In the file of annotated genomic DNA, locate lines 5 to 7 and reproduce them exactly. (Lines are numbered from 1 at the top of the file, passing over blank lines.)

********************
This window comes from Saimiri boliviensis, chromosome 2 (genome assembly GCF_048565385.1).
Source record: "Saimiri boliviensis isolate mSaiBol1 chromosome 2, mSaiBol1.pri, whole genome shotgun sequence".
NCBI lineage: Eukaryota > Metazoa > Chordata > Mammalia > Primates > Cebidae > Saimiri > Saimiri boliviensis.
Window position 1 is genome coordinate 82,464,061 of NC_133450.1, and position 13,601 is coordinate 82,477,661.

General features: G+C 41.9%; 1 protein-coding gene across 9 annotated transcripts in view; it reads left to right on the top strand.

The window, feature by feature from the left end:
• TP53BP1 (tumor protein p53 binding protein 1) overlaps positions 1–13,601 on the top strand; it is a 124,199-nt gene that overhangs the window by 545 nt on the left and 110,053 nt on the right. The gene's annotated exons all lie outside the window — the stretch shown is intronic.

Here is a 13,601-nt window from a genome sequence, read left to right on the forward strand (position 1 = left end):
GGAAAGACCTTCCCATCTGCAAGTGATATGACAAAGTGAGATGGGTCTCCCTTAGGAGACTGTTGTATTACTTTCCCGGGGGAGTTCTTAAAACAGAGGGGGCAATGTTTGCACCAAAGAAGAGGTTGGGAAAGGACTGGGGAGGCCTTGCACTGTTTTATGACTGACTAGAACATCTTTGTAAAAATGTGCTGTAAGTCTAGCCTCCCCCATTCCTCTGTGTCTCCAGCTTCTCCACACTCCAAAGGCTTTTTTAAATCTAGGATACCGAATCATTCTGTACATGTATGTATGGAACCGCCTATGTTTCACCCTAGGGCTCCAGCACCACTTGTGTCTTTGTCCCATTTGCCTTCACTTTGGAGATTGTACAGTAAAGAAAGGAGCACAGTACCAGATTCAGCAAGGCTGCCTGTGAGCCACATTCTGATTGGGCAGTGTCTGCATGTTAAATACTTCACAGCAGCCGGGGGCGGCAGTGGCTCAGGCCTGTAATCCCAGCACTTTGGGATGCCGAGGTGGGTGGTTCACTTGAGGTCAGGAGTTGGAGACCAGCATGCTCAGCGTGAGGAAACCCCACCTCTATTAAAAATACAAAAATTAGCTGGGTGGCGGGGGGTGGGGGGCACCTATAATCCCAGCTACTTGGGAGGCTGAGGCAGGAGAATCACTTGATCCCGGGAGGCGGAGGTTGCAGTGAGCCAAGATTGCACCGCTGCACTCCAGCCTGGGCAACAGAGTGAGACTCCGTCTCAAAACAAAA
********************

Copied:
General features: G+C 41.9%; 1 protein-coding gene across 9 annotated transcripts in view; it reads left to right on the top strand.

The window, feature by feature from the left end:
• TP53BP1 (tumor protein p53 binding protein 1) overlaps positions 1–13,601 on the top strand; it is a 124,199-nt gene that overhangs the window by 545 nt on the left and 110,053 nt on the right. The gene's annotated exons all lie outside the window — the stretch shown is intronic.